(c) Map of building footprints (based on a cadastral map) coming from a standard database of the French national mapping agency. Initially, this map has been made as input for aerial-based modeling pipeline. Note that some buildings are missing. Fig. 1. Illustration of the data employed as input of the proposed approach. Note that the aerial image shown in (a) is only included here for illustrating the scanned scene. The aerial images are not used by our proposed approach.

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2 Problem statement and model parametrization As previously mentioned, aerial data do not provide accurate and fine facade boundaries. The roof/facade and facade/ground edges are of great interest for the future merging of aerial and terrestrial models (i.e. full building modeling). These edges must be adapted in order to properly texture the roof models with aerial ortho-images and to texture the facade model with terrestrial images. The inner 3D facade objects (e.g., windows, doors, balconies) are not addressed in our work. A polygonal representation of the facades (i.e., planar delimitations) has been adopted on the one hand for its shape genericity, on the other hand for its planar properties adapted to the texturation. Indeed, if the facade plane and the 3D facade vertices are known, i.e. 3D facade polygons, and if the corresponding facade vertices are known in the images (calibrated data), then the polygonal image texture can be warped onto the 3D polygon in order to texture the facade model (e.g., [11]). Textured facade polygons are particularly useful for the cartographic visualization of large urban landscapes. If possible, the facade models should also include the roof objects contained in terrestrial data in order to optimize the rendering of the building models. Besides, the facade polygons provide laser and image delimited regions that are particularly useful for the facade content analysis (e.g., respectively [12] and [13], [14]).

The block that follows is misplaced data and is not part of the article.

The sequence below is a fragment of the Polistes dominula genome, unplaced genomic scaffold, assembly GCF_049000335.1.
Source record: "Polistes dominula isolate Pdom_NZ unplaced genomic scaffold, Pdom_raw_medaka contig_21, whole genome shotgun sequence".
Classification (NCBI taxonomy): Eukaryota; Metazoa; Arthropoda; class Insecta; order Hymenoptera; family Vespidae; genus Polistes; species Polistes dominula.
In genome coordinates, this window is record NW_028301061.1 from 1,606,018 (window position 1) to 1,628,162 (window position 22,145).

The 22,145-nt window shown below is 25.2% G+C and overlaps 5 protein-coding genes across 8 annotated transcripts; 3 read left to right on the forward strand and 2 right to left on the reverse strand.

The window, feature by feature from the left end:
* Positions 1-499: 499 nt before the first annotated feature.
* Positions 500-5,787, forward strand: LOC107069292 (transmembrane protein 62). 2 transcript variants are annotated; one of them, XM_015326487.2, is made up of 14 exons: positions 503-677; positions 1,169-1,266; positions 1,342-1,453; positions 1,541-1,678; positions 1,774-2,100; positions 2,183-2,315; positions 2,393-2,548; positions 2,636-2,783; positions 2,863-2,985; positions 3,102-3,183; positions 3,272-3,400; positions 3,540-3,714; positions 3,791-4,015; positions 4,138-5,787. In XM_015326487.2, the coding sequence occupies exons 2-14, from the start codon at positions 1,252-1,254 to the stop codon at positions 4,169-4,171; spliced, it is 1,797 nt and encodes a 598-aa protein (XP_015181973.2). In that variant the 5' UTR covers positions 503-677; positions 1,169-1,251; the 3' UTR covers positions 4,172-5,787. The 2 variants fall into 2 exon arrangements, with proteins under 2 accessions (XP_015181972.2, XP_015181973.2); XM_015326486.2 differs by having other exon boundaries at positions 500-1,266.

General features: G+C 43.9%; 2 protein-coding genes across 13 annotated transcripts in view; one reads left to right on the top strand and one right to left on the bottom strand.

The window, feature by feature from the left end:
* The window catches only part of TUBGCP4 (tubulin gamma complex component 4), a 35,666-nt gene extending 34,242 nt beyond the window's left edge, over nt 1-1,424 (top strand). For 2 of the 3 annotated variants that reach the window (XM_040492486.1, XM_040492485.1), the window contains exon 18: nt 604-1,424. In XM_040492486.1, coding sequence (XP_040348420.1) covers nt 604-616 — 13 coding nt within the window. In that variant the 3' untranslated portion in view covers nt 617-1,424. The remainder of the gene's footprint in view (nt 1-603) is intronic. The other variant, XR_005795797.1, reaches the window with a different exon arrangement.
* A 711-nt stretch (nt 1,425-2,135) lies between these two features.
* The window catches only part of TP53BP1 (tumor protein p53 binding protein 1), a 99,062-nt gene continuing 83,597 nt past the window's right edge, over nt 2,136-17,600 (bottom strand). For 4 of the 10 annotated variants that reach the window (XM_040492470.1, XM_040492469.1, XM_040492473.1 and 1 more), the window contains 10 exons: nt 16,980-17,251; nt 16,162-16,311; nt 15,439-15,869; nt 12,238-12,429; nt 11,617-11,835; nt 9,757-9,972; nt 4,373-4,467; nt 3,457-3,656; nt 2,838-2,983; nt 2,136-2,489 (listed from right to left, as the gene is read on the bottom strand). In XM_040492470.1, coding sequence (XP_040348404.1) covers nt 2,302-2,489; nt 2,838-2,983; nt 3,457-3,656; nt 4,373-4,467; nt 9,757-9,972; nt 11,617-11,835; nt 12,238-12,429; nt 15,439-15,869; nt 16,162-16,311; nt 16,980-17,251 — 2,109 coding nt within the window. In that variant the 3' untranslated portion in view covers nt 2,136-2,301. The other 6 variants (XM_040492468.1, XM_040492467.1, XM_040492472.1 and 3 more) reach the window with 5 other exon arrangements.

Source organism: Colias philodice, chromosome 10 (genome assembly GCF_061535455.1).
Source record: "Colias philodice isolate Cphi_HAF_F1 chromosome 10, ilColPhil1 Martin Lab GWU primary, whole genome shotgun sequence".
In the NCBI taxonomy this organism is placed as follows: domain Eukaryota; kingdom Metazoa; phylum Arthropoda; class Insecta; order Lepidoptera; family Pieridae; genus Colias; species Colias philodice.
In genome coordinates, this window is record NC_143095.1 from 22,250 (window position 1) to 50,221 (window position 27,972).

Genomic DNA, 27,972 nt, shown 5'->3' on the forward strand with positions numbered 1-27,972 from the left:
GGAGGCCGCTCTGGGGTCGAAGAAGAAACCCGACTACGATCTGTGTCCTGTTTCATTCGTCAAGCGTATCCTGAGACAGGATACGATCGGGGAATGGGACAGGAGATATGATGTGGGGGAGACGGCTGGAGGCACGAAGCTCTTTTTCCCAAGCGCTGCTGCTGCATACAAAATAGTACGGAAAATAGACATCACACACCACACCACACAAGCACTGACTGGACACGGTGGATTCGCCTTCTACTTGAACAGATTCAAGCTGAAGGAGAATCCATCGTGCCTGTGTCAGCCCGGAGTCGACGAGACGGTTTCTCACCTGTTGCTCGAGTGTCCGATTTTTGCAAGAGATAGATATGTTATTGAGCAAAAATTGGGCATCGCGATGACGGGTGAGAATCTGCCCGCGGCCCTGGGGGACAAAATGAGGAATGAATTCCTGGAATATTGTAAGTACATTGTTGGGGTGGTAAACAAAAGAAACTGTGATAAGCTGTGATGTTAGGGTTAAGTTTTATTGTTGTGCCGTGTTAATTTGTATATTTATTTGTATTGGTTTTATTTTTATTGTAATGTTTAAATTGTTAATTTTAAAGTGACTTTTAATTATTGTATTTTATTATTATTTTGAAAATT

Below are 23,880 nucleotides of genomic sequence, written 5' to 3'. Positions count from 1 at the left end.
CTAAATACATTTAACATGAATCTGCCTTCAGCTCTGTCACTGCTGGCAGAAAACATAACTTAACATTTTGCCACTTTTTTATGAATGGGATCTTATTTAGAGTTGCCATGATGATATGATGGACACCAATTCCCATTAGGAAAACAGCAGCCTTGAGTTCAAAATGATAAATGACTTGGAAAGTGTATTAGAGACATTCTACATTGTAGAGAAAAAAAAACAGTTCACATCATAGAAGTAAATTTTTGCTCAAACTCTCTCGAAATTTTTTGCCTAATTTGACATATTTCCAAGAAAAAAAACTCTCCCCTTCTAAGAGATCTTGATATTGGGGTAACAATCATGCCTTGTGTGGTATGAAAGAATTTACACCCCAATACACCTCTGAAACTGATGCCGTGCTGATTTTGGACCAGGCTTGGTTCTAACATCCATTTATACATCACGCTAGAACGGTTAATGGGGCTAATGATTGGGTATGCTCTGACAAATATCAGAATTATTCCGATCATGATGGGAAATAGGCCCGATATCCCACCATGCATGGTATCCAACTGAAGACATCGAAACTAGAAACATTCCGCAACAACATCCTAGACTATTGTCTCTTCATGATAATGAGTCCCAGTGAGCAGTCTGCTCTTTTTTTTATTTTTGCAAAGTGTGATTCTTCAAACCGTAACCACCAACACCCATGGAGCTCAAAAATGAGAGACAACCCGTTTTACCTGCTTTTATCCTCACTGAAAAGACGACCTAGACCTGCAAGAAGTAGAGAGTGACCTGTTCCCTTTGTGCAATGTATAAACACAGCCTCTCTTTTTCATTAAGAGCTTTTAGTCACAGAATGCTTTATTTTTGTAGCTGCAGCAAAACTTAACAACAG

Fig. 2. The adopted raw polygonal facade models. (a) The rectangular model (very frequent). (b) The irregular detailed model.

Hence, the work presented here is focused on the global polygonization of street facades. The adopted raw polygonal models (non-refined and textureless) are illustrated in figure 2. Due to the diversity of facade shapes, the parametrization of facade model can be divided into two categories: i) a rectangular model (frequent model), and ii) the model illustrated in figure 1(b) that can describe facade models including roof objects inside the neighborhood of the dominant facade plane (e.g. attic windows), i.e. detailed models of facades. The polygonal model is described by the set of vertices A,X1,...,Xn,B,C,D that delimit the planar facade model. The set of 3D points A,B,Xi (i=1,...,n) correspond to the top of the facade in the case of detailed facades.

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3 Proposed approach The goal is to compute the initial parameters of the polygonal model given terrestrial laser data and the cadastral map. In our case, we assume that the building facades have dominant vertical planes in urban environment. An existing cadastral based-map is employed and provides the planimetric boundaries of the facades.

Fig. 3. Flowchart diagram of the proposed approach for generating raw polygonal models of street facades.